from The American Heritage® Dictionary of the English Language, 5th Edition.

  • adjective Suggestive of or having the qualities of sculpture.

from The Century Dictionary.

  • Possessing the character of sculpture; resembling sculpture; chiseled; hence, clean-cut and well-proportioned; statue-like; grand rather than beautiful or pretty: as, sculpturesque features.

from the GNU version of the Collaborative International Dictionary of English.

  • adjective After the manner of sculpture; resembling, or relating to, sculpture.

from Wiktionary, Creative Commons Attribution/Share-Alike License.

  • adjective Like or suggesting sculpture: shapely, statuelike, etc.

from WordNet 3.0 Copyright 2006 by Princeton University. All rights reserved.

  • adjective resembling sculpture


from Wiktionary, Creative Commons Attribution/Share-Alike License

sculpture +‎ -esque


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  • The Classical style has well been called sculpturesque, the Romantic picturesque.

    A History of English Literature Robert Huntington Fletcher

  • I see Louis, stone-carved, sculpturesque; Neville, scissor-cutting, exact; Susan with eyes like lumps of crystal; Jinny dancing like a flame, febrile, hot, over dry earth; and Rhoda the nymph of the fountain always wet.

    The Waves 2003

  • The exposition of classical-romantic in Chapter 11 of De l'Allemagne, including its parallel of classical and sculpturesque, romantic and picturesque, the contrast between Greek drama of event and modern drama of character, the poetry of Fate versus the poetry of


  • The distinction of classical-romantic occurs for the first time in Coleridge's lectures, given in 1811, and is there clearly derived from Schlegel, since the dis - tinction is associated with that of organic and mechan - ical, painterly and sculpturesque, in close verbal adherence to Schlegel's phrasing.


  • In addition, terms of plastic arts such as “chiaroscuro,” “Claudian,” and “sculpturesque,” when applied to literature, are often limited to similar content rather than to similar form (Giovannini, 1950).

    Dictionary of the History of Ideas JOHN GRAHAM 1968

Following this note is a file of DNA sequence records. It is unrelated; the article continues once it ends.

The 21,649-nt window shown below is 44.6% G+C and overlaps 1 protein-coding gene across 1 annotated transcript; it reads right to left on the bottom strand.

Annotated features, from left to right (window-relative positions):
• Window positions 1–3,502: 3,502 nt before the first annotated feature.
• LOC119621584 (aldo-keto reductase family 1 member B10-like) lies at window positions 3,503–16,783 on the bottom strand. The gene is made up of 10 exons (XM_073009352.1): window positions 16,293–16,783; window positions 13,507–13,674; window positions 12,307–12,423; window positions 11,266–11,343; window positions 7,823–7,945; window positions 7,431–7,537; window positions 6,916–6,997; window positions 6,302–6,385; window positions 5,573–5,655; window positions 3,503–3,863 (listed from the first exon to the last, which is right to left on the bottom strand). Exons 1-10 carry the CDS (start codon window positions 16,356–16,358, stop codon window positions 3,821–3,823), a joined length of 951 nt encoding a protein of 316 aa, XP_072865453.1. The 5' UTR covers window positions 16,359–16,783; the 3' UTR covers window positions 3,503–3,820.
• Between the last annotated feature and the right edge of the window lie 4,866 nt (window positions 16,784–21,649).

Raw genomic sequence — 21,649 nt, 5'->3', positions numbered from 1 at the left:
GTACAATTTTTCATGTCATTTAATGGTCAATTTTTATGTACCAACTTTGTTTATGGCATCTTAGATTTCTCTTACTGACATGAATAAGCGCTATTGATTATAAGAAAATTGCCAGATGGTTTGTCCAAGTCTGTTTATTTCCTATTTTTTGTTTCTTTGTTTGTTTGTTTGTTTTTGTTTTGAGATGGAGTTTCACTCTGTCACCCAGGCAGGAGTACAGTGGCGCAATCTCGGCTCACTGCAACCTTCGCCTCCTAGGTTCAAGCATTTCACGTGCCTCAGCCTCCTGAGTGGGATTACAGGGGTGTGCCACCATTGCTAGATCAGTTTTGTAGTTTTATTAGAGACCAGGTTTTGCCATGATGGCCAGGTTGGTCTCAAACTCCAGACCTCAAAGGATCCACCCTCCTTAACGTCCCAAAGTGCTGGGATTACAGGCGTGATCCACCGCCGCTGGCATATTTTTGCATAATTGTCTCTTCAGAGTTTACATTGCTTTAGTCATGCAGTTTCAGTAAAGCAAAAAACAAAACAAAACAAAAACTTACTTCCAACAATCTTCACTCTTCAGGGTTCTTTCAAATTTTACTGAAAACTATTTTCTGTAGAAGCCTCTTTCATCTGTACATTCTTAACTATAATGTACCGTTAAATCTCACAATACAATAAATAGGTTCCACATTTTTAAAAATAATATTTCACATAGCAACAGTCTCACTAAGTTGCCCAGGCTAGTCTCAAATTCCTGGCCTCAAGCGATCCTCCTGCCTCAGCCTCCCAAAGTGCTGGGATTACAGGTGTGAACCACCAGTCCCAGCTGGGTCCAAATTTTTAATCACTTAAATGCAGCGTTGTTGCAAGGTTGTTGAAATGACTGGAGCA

• Strong young arms laced the straining Five into a group as motionless and as sculpturesque as statuary, while between their bodies and around them there came into being a gigantic Lens: a Lens whose splendor filled the entire room with radiance.

    Children of the Lens Smith, E. E. 1954

  • As he looked dazedly out of the window into the dripping darkness, a familiar, sculpturesque head and shoulders moved into the truncated tetrahedron of yellow light being cast out through the fine glass into the rain.

    A Case Of Conscience Blish, James 1953

  • Instead of extravagance and grotesqueness, instead of the diversity, the rich ornamentation, the heaven-soaring pinnacles and spires of Gothic imagination -- we have in the _Helena_ sculpturesque repose, simplicity, dignity and proportion.

    The Faust-Legend and Goethe's 'Faust'

  • At the outer gate sat two or three aged monks, picturesque and sculpturesque at once, like enchanted porters at the doors of some spellbound palace, their long, gray beards and sunken, listless eyes according with their own and the convent's external dilapidation.

    The Atlantic Monthly, Volume 20, No. 121, November, 1867 Various

  • We cannot help thinking that the mere arrangement of their figures by such painters as Cima da Conegliano and Francesco Francia, the architectural regularity of their disposition, the sculpturesque dignity of their attitudes, and the consequent impression of simplicity and repose which they convey, have much to do with the religious effect they produce on the mind, as contrasted with the more dramatic and picturesque conceptions of later artists.

    The Atlantic Monthly, Volume 05, No. 31, May, 1860 Various


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